“The idea becomes a machine that makes the art”
– Sol Lewitt, Paragraphs on Conceptual Art, 1967
In his Variations of Incomplete Cubes (1974), American artist Sol Lewitt (September 9, 1928 – April 8, 2007) looked at seriality and variation through a collection of 122 frame structures presented together with the corresponding diagrams arranged on a matrix.
LeWitt systematically explored the ways of “not making a cube, all the ways of the cube not being complete” – all 122 of them.
But what are we looking at in Lewitt’s conceptual work of art? “Conceptual artists”, he wrote at the start of his essay Sentences on Conceptual Art (1970), “are mystics rather than rationalists. They leap to conclusions that logic cannot reach.”
Granted, that might not help much. What he did was to make the uninteresting into something you want to look at and understand. What was important to artists like Sol LeWitt was the communication of the idea and not the execution.
As he put it:
“[The] most interesting characteristic of the cube is that it is relatively uninteresting. Compared to any other three-dimensional form, the cube lacks any aggressive force, implies no motion, and is least emotive… Because it is standard and universally recognized, no intention is required of the viewer. It is immediately understood that the cube represents the cube, a geometric figure that is incontestably itself.”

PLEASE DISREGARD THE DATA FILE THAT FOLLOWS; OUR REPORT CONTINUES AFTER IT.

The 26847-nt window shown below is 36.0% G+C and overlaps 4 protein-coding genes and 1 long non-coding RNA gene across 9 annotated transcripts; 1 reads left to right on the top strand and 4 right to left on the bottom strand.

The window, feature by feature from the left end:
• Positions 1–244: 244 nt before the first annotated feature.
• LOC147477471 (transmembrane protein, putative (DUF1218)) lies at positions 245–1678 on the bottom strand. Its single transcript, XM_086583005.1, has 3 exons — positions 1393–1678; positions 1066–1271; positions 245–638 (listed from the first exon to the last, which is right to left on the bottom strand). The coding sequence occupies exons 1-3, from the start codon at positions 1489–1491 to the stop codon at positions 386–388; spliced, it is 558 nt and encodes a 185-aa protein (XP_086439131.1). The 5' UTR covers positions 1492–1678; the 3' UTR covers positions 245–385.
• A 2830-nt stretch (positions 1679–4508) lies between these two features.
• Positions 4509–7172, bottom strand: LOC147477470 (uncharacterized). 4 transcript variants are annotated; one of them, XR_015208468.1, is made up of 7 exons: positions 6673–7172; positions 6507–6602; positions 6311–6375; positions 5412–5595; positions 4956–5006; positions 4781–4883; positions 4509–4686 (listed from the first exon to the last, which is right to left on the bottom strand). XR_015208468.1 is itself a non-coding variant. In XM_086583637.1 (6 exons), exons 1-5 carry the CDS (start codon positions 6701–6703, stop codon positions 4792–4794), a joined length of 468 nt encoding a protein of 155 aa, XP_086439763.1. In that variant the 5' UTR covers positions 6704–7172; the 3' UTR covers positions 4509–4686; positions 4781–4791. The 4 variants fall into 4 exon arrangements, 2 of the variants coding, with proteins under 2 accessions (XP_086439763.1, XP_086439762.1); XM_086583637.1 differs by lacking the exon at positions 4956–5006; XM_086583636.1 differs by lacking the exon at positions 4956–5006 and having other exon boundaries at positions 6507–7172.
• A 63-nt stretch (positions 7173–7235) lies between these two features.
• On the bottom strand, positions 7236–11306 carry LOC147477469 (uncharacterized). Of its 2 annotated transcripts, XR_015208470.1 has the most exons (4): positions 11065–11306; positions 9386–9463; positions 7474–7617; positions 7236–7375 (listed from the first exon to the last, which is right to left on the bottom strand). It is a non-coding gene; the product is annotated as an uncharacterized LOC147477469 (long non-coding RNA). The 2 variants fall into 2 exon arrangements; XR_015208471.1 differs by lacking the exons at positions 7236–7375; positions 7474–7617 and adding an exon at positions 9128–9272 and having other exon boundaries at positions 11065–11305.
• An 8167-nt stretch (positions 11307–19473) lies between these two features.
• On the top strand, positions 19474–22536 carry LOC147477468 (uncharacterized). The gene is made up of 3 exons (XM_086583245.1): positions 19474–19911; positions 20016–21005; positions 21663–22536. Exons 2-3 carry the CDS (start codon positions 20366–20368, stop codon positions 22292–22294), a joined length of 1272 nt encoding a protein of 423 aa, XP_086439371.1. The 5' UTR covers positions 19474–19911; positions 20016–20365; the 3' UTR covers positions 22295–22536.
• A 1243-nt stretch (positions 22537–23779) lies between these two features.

This is all at once beguilingly simple, elegant, rhythmic, mathematical and highly complex.
The cube is skinned to the bone and parts removed in such a way that it remains three-dimensional. Height, width, and depth are each represented in all of his variations. No cube can be rotated to match another. Each configuration is entirely unique. All of LeWitt’s cubes are contiguous (each part is connected to at least one other part). Like all good art, we get closer to the heart of things.
In 2013, Sol LeWitt and Gary Garrels, a curator at San Francisco Museum of Modern Art, discussed LeWitt’s Incomplete Open Cubes.
LeWitt’s cubes were enamel on aluminium, 105 by 105 by 105 cm (41⅜ by 41⅜ by 41⅜ in).
In 2018, Rob Weychert pushed the mathematical boundaries of LewWitt’s project with Incomplete Open Cubes Revisited, expanding the number of incomplete cube possibilities to 4,094.
All of LeWitt’s cubes are contiguous; each part is connected to at least one other part. Since the cubes were intended to be physically fabricated, this appears to be a logistical concern: In the physical world, a detached part floating in space would be impossible. (It’s not clear, however, why detached, grounded parts were not permitted.)
You can read how Weychert did it here, complete with downloadable source code.
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